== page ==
Ask you doc about pilocarpene (sp). Big sweat hit, but provides mouth moisture for a few hours. I didn't like the sweating so didn't use it too often.

Use it often!

I finally had to learn to sleep with water in my mouth, but please explore all other options; mine is not kosher.

It seems to not be so much the tartar build-up in my case, but the gums receding because of the dry mouth. Enamel loss is the other part of the equation.

I'm 64. If you are a young person, I encourage you to spend the extra money and at least have a trained professional watch over any changes.

My best to you, my friend.

Last edited by bien; 07-29-2010 at 06:24 PM. Reason: subject:verb agreement

 
Old 07-29-2010, 09:30 PM   #5
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Re: Dry mouth and seeing a dentist

Thanks for the tips. I'm 33 and was just diagnosed this past April, but I started getting symptoms 2 years ago. My gums have some recession, which my dentist had told me was from brushing too hard, which I did as a kid, or brushing back and forth, which isn't the right way. I wouldn't be surprised if my dry mouth has made it worse.

I'm taking Evoxac to help me produce more saliva. It helps, but doesn't seem very consistent. Sometimes it works within 15 min. and other times it seems to take about an hour. I think it lasts about 4 hours, but my mouth still feels dry most of the time, even with the medicine. When I first take it, sometimes it makes me sweat a little, but it doesn't last long, thankfully. I didn't realize how bad the dryness was until I started Evoxac. I really need it!

I have a small spray bottle with water in it in case I need it when I'm out. It's better than nothing. I can't chew gum because it gives me a headache, as strange as that sounds, and sugarless gums all have artificial sweeteners in them, which can cause headaches. I have cough drops with me at all times.

The Biotene mouthwash seems really good and I plan to continue with as many of their products as I can, although the artificial saliva gel doesn't last long at all. The consistency isn't appealing either. I'm hoping my dentist can give me some good tips. I'm definitely scheduling an appointment.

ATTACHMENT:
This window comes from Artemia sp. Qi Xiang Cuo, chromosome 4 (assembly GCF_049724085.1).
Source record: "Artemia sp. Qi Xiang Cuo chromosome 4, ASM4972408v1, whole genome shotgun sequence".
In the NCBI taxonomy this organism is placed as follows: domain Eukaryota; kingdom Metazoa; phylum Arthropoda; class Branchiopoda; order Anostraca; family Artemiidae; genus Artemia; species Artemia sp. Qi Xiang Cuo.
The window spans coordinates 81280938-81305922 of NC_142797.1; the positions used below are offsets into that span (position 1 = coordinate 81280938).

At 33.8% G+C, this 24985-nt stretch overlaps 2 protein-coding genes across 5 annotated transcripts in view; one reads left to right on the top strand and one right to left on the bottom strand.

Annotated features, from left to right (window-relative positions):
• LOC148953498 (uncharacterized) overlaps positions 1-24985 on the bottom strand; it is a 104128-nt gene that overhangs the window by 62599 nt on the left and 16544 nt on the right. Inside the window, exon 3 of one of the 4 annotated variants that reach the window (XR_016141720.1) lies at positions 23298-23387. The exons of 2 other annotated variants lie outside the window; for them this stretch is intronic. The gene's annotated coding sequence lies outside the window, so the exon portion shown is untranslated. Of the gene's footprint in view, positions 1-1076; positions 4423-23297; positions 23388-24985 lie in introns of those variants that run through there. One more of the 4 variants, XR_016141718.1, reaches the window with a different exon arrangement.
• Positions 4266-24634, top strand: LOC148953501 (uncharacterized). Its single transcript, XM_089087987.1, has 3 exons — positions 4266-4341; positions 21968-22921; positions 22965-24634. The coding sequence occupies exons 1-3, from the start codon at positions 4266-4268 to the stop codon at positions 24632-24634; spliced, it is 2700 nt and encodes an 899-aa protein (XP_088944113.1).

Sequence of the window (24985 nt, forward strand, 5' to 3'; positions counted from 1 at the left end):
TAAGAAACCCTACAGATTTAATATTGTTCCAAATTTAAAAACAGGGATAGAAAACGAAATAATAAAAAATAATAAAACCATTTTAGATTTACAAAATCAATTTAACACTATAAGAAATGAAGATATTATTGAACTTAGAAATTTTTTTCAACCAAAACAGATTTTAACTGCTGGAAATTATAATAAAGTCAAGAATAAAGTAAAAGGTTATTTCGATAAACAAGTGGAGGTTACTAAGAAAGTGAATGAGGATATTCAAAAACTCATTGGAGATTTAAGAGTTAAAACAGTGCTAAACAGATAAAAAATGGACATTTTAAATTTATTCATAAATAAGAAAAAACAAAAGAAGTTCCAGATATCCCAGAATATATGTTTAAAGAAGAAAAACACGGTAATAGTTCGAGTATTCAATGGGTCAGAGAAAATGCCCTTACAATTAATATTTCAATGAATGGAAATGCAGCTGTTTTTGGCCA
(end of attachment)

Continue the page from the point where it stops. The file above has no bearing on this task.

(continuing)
Thanks again!

 
Old 08-17-2010, 02:59 PM   #6
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Re: Dry mouth and seeing a dentist

Thanks for the suggestion. Unfortunately, artificial sweeteners give me headaches and I'm prone to migraines. Just chewing gum alone and the pressure it puts on my jaw/skull gives me a headache. I'm very sensitive. My dentist warned me not to chew gum too often, but recommended gum with Xylitol. I'm not sure if it's one of the sweeteners that bothers me. I've chewed gum with xylitol as the only sweetener and still get a headache. I'm a mess.

 
Old 09-22-2010, 10:29 PM   #7
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Re: Dry mouth and seeing a dentist

I've had Sjogren's for several years but usually only see my dentist twice a year. Today I saw my dentist after an unusally long time and I had no new cavities. However two previous composite fillings have decayed very quickly, due to the lack of saliva from the mild dry mouth problems. They are in my molars so he has recommended amalgam replacements this time because they should last longer.

My Sjogren's symptoms have been mild-moderate at worst with dry eye being my biggest problem. This is is the first time I've had a dental problem that was directly attributed to it.